Of the miseries regularly inflicted on humankind, some are so minor and yet, while they last, so painful that one wonders how, after all this time, a remedy cannot have been found. If scientists do not have a cure for cancer, that makes sense. But the common cold, the menstrual cramp? The hangover is another condition of this kind. It is a preventable malady: don’t drink. Nevertheless, people throughout time have found what seemed to them good reason for recourse to alcohol. One attraction is alcohol’s power to disinhibit—to allow us, at last, to tell off our neighbor or make an improper suggestion to his wife. Alcohol may also persuade us that we have found the truth about life, a comforting experience rarely available in the sober hour. Through the lens of alcohol, the world seems nicer. (“I drink to make other people interesting,” the theatre critic George Jean Nathan used to say.) For all these reasons, drinking cheers people up. See Proverbs 31:6-7: “Give . . . wine unto those that be of heavy hearts. Let him drink, and forget his poverty, and remember his misery no more.” It works, but then, in the morning, a new misery presents itself.

A hangover peaks when alcohol that has been poured into the body is finally eliminated from it—that is, when the

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Chris Keeley

Achebe at home in Annandale-on-Hudson. Photograph by Steve Pyke.

Achebe at home in Annandale-on-Hudson. Photograph by Steve Pyke.

Achebe at home in Annandale-on-Hudson. Photograph by Steve Pyke.

by Ruth Franklin

Chinua Achebe and the great African novel.

In a myth told by the Igbo people of Nigeria, men once decided to send a messenger to ask Chuku, the supreme god, if the dead could be permitted to come back to life. As their messenger, they chose a dog. But the dog delayed, and a toad, which had been eavesdropping, reached Chuku first. Wanting to punish man, the toad reversed the request, and told Chuku that after death men did not want to return to the world. The god said that he would do as they wished, and when the dog arrived with the true message he refused to change his mind. Thus, men may be born again, but only in a different form.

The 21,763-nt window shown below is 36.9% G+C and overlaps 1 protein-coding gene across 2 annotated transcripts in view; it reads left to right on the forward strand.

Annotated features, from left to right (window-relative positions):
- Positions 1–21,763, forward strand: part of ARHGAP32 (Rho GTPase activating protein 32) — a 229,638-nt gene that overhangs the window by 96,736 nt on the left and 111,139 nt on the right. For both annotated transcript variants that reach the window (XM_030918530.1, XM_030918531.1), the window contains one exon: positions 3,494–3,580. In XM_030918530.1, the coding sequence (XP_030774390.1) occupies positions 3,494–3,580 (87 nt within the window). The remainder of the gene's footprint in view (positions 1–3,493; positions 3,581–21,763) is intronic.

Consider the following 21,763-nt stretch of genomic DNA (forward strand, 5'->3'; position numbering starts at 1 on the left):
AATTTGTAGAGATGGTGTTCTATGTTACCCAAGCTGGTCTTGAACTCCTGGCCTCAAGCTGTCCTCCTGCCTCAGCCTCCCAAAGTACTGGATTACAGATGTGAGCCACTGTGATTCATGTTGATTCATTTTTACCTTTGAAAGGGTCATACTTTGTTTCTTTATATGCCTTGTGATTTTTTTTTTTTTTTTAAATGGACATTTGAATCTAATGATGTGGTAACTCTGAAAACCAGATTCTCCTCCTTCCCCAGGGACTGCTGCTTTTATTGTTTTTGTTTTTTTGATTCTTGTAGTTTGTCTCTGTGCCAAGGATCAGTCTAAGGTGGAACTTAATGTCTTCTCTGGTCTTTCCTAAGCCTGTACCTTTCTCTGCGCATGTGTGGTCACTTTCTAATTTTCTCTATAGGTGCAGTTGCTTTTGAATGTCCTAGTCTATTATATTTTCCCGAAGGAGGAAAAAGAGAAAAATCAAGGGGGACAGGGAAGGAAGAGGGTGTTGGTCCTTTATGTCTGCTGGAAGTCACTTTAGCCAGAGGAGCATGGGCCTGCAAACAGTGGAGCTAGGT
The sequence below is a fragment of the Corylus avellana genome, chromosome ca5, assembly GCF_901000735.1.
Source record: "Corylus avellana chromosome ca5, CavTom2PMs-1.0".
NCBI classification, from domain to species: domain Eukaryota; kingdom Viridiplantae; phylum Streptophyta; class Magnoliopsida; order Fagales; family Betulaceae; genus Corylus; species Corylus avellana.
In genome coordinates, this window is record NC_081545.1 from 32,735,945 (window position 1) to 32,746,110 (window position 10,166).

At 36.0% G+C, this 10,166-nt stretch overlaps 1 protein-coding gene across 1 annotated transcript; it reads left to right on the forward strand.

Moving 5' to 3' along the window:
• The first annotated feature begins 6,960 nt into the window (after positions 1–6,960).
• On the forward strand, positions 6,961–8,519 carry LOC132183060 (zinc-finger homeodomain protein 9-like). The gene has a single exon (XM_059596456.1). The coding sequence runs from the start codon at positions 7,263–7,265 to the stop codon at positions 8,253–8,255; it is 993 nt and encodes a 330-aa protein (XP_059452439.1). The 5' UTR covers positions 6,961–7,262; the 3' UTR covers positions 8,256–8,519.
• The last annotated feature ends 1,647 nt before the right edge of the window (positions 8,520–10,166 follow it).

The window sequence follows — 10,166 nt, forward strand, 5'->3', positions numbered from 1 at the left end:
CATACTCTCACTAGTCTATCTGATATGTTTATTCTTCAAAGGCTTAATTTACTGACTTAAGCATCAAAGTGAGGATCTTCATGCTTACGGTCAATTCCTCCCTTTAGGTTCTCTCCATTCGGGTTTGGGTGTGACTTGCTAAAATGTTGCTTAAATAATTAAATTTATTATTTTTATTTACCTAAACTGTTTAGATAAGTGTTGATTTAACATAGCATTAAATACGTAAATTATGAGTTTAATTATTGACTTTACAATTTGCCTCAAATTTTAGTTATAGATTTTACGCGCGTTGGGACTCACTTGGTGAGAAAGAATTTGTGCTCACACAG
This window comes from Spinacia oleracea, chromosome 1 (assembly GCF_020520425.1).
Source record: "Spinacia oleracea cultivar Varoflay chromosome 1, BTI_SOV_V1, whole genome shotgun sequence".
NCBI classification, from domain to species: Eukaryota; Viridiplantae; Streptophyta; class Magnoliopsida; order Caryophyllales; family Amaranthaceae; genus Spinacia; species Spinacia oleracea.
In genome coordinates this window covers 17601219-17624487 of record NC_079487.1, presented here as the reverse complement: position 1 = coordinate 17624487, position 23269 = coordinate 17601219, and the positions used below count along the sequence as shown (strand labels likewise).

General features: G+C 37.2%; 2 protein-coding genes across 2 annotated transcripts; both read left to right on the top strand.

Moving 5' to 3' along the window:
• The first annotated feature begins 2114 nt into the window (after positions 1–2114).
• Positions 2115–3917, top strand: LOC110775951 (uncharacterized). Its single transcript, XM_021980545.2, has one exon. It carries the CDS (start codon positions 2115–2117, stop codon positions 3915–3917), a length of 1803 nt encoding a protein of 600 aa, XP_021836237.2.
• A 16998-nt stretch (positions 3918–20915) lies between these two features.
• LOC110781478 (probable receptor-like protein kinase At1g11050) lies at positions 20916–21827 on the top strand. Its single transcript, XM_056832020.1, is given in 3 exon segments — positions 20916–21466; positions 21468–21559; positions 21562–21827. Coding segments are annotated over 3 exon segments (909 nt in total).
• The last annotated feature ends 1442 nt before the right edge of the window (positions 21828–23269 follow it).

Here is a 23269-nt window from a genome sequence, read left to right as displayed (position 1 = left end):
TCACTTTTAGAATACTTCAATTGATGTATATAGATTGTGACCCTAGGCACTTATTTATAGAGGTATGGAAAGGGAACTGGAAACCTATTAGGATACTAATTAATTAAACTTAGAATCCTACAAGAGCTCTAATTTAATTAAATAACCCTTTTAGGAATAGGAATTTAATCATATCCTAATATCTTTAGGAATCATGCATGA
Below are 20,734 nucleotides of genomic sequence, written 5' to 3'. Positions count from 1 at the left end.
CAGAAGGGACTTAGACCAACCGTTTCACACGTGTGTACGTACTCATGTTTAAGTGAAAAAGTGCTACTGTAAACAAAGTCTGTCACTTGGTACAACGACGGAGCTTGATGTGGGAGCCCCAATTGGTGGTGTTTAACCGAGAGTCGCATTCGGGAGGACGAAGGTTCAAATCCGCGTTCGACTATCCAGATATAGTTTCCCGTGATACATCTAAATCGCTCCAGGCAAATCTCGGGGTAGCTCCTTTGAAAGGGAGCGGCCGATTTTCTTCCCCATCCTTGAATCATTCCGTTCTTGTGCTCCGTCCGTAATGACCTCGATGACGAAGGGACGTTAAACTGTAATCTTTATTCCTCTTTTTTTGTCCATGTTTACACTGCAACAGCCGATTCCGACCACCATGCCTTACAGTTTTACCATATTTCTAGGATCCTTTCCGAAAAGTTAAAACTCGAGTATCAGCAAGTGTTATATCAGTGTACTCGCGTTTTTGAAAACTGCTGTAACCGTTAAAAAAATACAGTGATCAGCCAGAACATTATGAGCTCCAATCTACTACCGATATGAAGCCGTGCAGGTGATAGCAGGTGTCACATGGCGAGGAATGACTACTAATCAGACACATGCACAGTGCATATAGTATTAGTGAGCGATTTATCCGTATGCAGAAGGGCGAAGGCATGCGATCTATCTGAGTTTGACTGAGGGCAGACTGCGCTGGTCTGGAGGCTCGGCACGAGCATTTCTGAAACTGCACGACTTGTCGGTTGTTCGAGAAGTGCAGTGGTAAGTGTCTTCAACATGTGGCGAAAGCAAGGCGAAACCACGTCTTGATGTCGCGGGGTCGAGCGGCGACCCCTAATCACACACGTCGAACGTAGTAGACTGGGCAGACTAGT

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Chris Keeley

Fleming died in 1964, at 56, of complications from pleurisy after playing a round of golf in Oxfords

Remembering Fleming, Ian Fleming

LONDON — Any writer who has struggled to “do the words” would take heart from the self-effacing assessment written for himself by Ian Fleming, the raffish Englishman born 100 years ago this month who became one of the most successful authors of his time through the creation of the world’s best-loved spy, James Bond. 

Fleming died in 1964, at 56, of complications from pleurisy after playing a round of golf in Oxfordshire though he had a heavy cold. But the real culprits were years of smoking up to 80 cigarettes a day, and a fondness for drink. Perhaps because of the difficulty he found in resisting life’s indulgences, he adopted a strict writing routine in his last 12 years, the period in which he wrote more than a dozen Bond novels that spawned the multibillion-dollar film franchise.

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Chris Keeley

RE/Search's V. Vale on maker culture and punk rock

RE/Search's V. Vale on maker culture and punk rock
Researchhh